Christian O’Meara has served as the chief executive officer of Logic20/20, Inc., in Seattle, Washington, since co-founding the business and technology consulting firm in 2005. During his time in this leadership position, Christian O’Meara has drawn on various experiences from his days as a competitive rugby player.
One of the key takeaways from Mr. O’Meara’s playing days is that an effective coach can mean the difference between a successful venture and a complete failure. Leadership is paramount to the growth and development of any team, whether athletic or business. That said, leaders must recognize that they are as much in service to their team as their staff members are to them. In the world of business, great leadership can be defined as collaborative, transparent, goal-oriented, and genuinely compassionate.
While a strong leader is important to success, both athletes and employees must learn to trust one another. In both sports and business, a quality team is stronger than the sum of its parts. The keys to establishing trust among co-workers boil down to consistent, adequate preparation and clear intent. As individuals establish reputations for preparing themselves and working hard on behalf of the project, they can gain the trust of co-workers and form a more effective team.
Finally, both athletes and working professionals must appreciate the fact that not every day ends in victory. Understanding and responding to the natural win/loss rhythm of business is important to continued success. Ultimately, a team is only as strong as they are during the most difficult times.
Having worked as a leader in the technology industry for over 20 years, Christian O’Meara of Seattle, Washington operates as the chief executive officer of Logic20/20, a technology consulting firm that supports businesses. Additionally, Christian O’Meara served as both a rugby and soccer coach for more than ten years and insists that he learned several business lessons from sports, including the importance of a great coach.
According to Mr. O’Meara, a coach must always be there for the team. This also applies to leadership in business. A good leader aims to spend time with the members of the team, providing authentic discussions and interactions. Even small gestures performed daily, such as asking about someone’s day, fulfill that goal and instill a sense of leadership presence within the team.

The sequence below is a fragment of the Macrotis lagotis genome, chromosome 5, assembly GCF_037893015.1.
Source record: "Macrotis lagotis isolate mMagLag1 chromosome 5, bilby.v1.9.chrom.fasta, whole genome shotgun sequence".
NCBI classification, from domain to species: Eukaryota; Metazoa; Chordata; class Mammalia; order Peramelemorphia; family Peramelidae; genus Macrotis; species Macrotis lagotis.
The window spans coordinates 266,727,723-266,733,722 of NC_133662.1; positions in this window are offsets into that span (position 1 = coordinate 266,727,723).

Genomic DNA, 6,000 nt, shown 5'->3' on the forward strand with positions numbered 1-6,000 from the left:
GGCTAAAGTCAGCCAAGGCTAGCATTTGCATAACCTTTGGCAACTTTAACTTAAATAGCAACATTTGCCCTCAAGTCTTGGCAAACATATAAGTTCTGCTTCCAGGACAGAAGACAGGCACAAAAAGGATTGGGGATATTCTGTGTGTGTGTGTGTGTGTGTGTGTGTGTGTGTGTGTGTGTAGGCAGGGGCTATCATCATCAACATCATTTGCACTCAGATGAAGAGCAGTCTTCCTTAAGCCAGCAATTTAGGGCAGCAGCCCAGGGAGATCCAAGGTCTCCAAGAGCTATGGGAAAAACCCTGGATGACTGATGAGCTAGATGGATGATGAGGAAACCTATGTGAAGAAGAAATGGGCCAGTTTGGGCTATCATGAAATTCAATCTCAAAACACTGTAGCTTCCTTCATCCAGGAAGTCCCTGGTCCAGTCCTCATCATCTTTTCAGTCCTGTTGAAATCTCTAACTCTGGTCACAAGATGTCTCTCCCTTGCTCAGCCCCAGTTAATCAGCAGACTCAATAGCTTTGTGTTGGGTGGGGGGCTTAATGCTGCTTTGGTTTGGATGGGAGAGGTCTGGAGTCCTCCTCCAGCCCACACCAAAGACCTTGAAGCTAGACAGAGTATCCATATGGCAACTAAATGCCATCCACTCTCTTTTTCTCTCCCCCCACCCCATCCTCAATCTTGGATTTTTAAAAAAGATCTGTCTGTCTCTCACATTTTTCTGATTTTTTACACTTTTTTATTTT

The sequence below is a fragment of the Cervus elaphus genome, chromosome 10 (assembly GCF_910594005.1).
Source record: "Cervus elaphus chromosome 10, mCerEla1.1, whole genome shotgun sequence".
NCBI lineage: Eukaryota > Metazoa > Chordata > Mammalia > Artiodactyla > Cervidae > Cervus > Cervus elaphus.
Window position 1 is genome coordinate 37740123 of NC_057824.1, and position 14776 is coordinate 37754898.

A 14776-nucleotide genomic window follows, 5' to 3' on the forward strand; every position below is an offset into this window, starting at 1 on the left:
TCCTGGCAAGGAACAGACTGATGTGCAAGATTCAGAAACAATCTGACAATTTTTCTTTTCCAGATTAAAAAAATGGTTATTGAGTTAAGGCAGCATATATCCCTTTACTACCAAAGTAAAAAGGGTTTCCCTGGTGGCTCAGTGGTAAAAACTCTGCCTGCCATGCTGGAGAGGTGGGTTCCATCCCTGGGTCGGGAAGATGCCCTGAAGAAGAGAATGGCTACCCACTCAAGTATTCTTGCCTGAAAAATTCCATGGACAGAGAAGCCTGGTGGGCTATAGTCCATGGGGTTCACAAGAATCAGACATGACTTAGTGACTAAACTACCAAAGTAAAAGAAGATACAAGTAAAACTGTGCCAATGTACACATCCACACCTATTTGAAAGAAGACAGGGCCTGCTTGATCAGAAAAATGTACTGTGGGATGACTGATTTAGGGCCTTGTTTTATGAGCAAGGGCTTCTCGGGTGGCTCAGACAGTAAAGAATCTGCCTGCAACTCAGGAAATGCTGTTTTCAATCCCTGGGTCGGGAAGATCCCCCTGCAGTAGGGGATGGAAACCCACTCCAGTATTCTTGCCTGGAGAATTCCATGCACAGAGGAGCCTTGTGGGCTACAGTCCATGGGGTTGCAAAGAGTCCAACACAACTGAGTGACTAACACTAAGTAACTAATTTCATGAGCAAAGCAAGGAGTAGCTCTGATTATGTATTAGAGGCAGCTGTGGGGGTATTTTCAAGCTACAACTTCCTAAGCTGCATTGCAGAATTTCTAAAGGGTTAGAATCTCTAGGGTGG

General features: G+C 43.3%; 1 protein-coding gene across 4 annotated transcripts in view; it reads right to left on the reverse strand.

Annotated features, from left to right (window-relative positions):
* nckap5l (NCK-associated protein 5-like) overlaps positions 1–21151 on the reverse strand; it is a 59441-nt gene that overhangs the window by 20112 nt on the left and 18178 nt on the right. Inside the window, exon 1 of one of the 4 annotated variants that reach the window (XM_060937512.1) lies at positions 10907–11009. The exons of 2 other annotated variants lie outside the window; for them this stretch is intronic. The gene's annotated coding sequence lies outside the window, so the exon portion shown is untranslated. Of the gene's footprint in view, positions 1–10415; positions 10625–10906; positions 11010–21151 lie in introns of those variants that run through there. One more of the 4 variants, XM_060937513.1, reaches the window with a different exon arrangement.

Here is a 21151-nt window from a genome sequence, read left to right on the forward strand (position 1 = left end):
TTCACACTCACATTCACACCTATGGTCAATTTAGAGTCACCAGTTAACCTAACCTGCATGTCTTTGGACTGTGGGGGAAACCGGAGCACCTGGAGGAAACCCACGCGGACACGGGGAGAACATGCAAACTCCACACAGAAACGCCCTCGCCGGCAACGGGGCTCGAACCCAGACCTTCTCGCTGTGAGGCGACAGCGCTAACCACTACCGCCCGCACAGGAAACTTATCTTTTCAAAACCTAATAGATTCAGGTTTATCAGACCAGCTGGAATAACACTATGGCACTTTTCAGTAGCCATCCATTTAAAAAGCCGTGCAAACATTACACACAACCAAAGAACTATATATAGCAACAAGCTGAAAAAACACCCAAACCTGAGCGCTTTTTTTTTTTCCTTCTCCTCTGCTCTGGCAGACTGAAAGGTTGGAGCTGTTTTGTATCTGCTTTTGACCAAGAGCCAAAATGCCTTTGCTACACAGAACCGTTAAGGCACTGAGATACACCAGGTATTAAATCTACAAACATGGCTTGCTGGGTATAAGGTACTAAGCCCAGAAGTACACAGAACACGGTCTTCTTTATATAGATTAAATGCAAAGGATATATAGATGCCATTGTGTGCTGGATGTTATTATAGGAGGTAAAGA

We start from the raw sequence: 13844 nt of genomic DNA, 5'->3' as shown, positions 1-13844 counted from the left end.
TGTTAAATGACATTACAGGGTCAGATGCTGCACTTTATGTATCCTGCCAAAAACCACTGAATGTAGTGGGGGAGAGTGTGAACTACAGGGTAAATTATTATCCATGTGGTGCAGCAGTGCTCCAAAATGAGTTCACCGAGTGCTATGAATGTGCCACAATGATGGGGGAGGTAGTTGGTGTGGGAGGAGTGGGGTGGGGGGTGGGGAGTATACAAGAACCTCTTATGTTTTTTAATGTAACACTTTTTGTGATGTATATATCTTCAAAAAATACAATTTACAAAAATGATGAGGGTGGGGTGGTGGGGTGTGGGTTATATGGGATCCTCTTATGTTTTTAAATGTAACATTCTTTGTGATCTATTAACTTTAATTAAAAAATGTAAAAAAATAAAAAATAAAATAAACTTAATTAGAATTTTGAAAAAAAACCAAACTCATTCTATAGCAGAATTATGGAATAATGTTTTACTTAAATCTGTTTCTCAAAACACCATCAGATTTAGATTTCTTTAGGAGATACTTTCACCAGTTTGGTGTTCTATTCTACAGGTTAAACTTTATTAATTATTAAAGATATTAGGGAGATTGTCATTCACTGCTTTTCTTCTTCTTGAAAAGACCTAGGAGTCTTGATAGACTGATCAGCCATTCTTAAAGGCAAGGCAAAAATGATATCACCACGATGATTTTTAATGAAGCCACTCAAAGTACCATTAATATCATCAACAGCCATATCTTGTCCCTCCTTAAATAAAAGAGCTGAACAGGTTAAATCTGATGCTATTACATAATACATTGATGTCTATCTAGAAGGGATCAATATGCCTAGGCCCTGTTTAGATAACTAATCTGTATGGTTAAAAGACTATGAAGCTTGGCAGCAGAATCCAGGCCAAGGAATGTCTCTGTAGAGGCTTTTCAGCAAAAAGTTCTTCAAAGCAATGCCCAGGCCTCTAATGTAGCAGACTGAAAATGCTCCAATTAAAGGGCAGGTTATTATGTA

Leaders strive to be transparent and welcome honest feedback from their teams. When received, leaders apply this information to how they reach big picture goals for themselves and for everyone working under them. To help members of the team feel at ease offering feedback, leaders incorporate humor and laughter into their daily routines.
The CEO of Logic20/20 in Seattle, Christian O’Meara draws on decades of industry experience in offering consulting services to businesses facing a diverse range of challenges. As an avid player of sports, Christian O’Meara finds an extensive array of lessons applicable to his work.
Beyond offering excellent analogies for talking about business, playing sportsalso provides insight into successful practices for team-building and achieving success. If you want to improve your company culture, consider these three points taken from sports:
1. Be a Great Coach
Great coaches achieve more than simply setting goals and telling the team what to do. They make it known, if only for a few moments, that they care about their team members as individuals and appreciate their value.
2. Build Trust
Take responsibility for any failures and lead the way in being open and transparent. By being trustworthy yourself, you set the standard for your team members to trust each other and remain committed to the team.
3. Prepare Well
Although you will always want to win, proper preparation means also anticipating potential losses. That preparation can help maintain a positive attitude through difficult times, ensuring perseverance to final success.
One of Mr. O’Meara’s core insights presented on the Logic20/20 blog is that winning has more value if a team effort is involved. This is why its critical to bring coworkers together from every organizational level to engage in a shared endeavor. Combining complementary talents and skills will typically generate more impactful results than one worker alone.
Another element of the team dynamic centers on maintaining transparency and honesty at every stage of complex projects. If one person is unable to step up and handle a specific situation, it is far better to communicate this with coworkers from the outset than to let it fester and become a larger issue as the project nears completion. When team dynamics are strong, there is always another person available to add required skills and resources to the mix and ensure that a project is successful.